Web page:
This web site is currently under a redesign. Thank you for your patience.

JIM MASON

JIM MASON

Jim Mason is an author and attorney who focuses on human/animal concerns. His latest book, co-authored with ethicist Peter Singer, is The Ethics of What We Eat: Why Our Food Choices Matter (Rodale Press, 2006). The authors trace the foods eaten by three American families back to their sources and explore the ethical questions that arise along the way. The book discusses factory farming and alternatives, fair trade, buying local, organic farming, commercial fishing, and other food matters of concern to consumers today.

His book, An Unnatural Order: The Roots of Our Destruction of Nature (Lantern Books, 2005), looks at the historical and cultural roots of the Western belief in God-given dominion over the living world. In enslaving animals for war and farming, he says, agrarian society broke the ancient bonds and sense of kinship with them. This makes for an alienated, nature-hating culture, Mason argues. It fouls our relations with nature — especially animals, whom we need, he says, “as companions, as exercisers of human empathy and nurturing, as feeders and informers of the psyche, and as kin and continuum with the rest of the living world.”

Click here to learn more about Jim Mason

"Strong feelings for animals have driven the course of my life. From the age of five, when I rescued baby mice from the barn and kept them warm in a shoe box behind the kitchen stove, to today’s work of getting funding to grassroots groups working for animals in rural areas, helping animals has been my joy and my passion. It all began as a child on a Missouri farm and it feeds me today as a writer and attorney in big cities back East. I am a human being who feels deep kinship with my fellow beings. I want to spare them my species’ worst behavior. Although the traditions we fight are old and deep-seated, they are cracking. So many people now are waking to the joys of a sense of kinship with animals and the living world."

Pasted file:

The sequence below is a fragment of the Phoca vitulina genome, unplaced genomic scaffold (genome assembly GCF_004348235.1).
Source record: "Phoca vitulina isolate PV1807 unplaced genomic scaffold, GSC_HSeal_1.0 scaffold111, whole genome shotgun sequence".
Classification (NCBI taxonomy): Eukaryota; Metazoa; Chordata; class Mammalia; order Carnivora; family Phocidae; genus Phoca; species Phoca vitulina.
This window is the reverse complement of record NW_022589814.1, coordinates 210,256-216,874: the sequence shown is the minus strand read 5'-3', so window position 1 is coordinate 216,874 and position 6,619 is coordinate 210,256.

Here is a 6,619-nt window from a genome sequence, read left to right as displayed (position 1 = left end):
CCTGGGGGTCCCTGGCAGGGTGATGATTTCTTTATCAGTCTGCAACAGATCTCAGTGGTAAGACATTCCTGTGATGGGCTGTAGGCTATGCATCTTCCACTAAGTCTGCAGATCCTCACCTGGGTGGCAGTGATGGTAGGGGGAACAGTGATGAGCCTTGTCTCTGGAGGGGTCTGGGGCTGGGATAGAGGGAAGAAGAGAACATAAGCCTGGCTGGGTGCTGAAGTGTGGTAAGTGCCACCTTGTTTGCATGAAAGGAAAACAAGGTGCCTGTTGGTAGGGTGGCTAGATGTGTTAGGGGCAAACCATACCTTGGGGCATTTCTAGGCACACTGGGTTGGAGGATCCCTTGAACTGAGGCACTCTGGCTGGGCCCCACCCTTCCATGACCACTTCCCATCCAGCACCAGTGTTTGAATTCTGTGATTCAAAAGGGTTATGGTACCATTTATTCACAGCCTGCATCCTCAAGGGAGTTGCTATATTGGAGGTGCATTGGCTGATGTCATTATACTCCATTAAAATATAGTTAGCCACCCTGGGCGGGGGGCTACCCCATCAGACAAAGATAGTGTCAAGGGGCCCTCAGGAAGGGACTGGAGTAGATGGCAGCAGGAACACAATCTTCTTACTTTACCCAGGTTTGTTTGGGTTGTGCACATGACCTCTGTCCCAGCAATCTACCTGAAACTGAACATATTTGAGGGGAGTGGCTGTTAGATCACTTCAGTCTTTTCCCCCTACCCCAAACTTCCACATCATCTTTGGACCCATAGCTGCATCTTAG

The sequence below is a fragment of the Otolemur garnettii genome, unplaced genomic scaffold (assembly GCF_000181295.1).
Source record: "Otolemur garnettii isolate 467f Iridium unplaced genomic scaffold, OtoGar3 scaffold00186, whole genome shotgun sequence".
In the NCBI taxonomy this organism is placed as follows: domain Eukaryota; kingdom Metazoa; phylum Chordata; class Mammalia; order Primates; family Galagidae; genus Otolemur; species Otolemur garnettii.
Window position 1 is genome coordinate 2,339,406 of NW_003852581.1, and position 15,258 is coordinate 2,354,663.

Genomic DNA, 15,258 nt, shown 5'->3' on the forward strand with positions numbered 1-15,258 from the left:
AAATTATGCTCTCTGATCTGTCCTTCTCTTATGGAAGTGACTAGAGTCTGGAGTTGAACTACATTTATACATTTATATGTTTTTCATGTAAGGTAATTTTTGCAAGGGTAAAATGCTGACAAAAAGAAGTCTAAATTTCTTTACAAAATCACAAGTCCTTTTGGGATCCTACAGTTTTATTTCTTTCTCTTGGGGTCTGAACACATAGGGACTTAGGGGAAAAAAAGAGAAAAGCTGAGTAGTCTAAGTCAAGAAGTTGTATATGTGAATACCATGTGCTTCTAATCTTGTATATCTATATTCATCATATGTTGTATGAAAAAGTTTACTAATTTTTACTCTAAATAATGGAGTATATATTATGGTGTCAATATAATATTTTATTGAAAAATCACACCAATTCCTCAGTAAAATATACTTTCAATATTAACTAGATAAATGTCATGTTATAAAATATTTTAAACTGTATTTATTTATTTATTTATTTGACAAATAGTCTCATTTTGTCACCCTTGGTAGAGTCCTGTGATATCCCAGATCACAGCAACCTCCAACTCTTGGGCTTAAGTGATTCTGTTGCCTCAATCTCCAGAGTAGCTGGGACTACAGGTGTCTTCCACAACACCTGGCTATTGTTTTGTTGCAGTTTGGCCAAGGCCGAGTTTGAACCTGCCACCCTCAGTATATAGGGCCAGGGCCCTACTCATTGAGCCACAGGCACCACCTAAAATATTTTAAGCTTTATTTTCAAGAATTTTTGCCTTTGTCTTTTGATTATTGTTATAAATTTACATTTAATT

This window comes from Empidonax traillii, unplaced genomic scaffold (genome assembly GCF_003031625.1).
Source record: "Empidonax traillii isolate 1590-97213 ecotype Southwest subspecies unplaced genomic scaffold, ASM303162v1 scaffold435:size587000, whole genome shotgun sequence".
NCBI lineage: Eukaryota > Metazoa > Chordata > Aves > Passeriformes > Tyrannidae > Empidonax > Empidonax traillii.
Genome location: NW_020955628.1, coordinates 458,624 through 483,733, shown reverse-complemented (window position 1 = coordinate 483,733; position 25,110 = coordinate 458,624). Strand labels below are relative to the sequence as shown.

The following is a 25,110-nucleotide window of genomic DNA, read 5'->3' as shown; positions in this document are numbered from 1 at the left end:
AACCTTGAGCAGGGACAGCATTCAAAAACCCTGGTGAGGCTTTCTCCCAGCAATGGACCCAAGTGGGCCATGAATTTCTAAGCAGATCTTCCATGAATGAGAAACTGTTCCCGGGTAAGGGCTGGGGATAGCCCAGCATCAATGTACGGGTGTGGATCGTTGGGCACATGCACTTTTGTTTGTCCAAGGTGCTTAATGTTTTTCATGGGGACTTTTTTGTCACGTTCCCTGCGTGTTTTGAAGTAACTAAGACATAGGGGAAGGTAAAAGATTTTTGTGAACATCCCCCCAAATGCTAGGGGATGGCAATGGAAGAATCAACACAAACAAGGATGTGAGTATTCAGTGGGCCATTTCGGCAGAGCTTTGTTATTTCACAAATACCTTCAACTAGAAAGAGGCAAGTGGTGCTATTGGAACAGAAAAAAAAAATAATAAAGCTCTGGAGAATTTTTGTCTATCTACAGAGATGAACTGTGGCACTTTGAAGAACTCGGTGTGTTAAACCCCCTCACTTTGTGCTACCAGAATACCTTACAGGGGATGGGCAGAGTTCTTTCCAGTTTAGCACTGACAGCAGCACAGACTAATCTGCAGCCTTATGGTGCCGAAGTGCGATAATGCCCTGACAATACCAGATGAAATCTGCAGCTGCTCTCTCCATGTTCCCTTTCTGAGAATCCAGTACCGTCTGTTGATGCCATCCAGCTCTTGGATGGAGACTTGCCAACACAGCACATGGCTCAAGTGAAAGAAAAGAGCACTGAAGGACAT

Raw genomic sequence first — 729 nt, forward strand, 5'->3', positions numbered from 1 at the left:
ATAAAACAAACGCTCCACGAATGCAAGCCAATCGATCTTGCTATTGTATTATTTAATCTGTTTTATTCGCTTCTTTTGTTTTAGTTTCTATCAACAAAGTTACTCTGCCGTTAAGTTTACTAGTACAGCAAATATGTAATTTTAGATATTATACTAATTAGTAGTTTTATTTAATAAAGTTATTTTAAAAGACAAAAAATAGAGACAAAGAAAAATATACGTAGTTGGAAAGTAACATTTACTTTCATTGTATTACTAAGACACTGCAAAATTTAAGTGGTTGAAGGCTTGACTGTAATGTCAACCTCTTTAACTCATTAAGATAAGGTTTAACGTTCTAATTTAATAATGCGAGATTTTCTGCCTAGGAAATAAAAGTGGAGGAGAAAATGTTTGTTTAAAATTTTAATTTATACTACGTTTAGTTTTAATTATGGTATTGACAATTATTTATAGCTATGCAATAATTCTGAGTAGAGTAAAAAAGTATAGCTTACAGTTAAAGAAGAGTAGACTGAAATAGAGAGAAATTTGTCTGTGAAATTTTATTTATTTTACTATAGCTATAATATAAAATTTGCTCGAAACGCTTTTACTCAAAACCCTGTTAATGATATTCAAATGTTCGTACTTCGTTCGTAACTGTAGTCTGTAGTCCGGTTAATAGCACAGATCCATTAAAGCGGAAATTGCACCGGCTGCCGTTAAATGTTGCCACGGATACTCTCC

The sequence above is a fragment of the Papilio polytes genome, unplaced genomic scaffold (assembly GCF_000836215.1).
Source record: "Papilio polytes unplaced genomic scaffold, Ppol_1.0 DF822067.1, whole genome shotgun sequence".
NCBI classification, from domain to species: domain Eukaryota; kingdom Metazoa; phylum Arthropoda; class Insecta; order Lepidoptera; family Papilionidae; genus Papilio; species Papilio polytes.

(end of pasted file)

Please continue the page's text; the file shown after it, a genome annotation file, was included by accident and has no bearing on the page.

Jim Mason

"I feel love, sometimes anger; I feel kinship, sometimes alienation. These drive me to places where I can see and report the sorry ways we treat animals. They push me to places within as well, where I find the courage to write and act against millennia-old traditions that raise one species over all others. I take heart and have hope now. I have acted on my empathy for animals instead of stifling it. I take heart now that there are so many others who are doing the same."

Jim Mason

Herdsman

In enslaving animals for war and farming, agrarian society broke the ancient bonds and sense of kinship with them.
Copyright © 2014 Jim Mason. All Rights Reserved.